Shehu Sani, a former senator from Nigeria, mocked the situation on his verified Twitter account following a groundbreaking investigation by Daily Nigerian that exposed the purportedly illicit methods of earning a degree in Cotonou. CONTINUE FULL READING>>>>>
His tweet, “University Degree in Six Weeks; In Benin Republic, Degree is an export commodity,” satirically captures the reported laxity in the academic processes in Cotonou, portraying university degrees as a readily available “export commodity.”
Shehu Sani’s taunting remark sheds light on the serious issue of academic integrity and raises questions about the credibility of degrees obtained through expedited processes. The phrase “University Degree in Six Weeks” encapsulates the essence of the investigation, suggesting an alarming speed in the acquisition of academic qualifications.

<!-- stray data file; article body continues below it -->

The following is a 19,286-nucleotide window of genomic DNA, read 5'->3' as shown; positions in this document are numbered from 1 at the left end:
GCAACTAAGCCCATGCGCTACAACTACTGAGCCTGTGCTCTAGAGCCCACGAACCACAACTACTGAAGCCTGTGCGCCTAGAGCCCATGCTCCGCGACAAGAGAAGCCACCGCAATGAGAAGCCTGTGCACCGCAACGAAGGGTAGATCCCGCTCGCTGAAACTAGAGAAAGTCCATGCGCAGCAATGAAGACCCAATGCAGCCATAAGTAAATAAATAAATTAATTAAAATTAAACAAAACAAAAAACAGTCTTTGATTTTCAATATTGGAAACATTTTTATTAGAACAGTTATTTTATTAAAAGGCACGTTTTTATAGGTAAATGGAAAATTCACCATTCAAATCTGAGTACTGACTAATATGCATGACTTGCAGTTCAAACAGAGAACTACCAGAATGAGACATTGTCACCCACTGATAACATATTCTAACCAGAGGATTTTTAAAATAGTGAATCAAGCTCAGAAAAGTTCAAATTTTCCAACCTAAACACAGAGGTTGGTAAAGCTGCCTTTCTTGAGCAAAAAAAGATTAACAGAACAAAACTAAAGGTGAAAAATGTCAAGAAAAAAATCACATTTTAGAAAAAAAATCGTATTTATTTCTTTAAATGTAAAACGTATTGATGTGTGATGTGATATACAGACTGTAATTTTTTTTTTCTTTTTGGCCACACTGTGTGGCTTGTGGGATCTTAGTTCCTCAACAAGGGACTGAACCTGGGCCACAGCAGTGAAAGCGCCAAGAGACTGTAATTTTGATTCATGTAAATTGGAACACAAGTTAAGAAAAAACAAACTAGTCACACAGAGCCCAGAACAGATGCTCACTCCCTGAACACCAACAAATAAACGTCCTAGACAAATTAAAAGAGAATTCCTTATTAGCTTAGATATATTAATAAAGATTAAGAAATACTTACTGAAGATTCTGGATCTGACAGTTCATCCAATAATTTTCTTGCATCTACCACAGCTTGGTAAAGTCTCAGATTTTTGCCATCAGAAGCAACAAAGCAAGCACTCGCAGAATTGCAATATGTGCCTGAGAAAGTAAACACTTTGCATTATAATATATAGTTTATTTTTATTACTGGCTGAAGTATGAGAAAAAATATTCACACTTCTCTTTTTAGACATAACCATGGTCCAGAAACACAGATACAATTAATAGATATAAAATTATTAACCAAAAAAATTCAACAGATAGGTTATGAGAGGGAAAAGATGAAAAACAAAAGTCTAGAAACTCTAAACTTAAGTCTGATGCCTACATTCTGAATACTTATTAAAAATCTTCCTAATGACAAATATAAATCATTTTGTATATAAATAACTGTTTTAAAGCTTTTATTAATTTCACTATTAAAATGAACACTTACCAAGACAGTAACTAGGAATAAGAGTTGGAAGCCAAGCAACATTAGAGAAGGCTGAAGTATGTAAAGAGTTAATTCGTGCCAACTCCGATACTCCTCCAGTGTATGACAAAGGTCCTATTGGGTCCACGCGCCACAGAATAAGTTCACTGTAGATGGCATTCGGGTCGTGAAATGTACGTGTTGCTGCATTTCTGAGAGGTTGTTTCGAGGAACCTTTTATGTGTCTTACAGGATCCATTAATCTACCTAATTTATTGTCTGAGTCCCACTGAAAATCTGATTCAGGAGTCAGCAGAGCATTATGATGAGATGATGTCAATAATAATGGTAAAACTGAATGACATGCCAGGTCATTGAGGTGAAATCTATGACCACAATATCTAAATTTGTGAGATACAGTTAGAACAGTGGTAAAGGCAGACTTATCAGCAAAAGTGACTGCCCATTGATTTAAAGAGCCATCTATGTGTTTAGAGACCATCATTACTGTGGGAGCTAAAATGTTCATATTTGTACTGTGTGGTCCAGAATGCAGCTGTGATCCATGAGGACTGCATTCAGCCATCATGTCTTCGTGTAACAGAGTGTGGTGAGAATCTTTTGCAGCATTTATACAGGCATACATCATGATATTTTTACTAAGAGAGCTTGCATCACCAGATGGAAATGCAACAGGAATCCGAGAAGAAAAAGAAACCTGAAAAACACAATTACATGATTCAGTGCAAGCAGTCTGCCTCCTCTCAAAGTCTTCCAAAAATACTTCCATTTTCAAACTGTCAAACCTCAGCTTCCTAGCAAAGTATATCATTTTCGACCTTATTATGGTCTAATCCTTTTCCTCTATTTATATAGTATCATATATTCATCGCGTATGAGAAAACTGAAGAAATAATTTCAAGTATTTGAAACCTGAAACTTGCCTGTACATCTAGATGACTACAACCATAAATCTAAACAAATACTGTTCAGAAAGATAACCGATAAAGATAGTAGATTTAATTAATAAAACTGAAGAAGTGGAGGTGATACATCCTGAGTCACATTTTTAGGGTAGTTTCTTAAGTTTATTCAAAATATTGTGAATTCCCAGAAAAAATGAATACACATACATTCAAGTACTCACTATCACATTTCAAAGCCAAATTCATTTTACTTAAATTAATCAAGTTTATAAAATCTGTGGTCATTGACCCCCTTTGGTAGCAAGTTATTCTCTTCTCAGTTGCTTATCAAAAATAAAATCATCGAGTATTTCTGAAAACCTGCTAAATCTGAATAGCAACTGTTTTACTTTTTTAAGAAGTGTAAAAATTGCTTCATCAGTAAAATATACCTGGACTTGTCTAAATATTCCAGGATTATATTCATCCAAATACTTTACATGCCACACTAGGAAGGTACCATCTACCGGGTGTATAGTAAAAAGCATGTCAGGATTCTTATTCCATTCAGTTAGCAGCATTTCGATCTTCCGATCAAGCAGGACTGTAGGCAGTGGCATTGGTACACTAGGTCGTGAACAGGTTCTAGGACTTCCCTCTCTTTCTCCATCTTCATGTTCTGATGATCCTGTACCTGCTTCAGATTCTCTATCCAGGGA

Cotonou, a popular destination for Nigerian students seeking education abroad, has come under scrutiny following the Daily Nigerian exposé. The investigation suggests that some individuals may be exploiting loopholes in the system, raising concerns about the quality and authenticity of degrees obtained in such a manner.
Sani’s tweet adds a layer of satire to the gravity of the situation, hinting at the potential commodification of education in Cotonou. The term “export commodity” implies a transactional nature to the acquisition of degrees, framing education as a product that can be easily obtained and exported. CONTINUE FULL READING>>>>>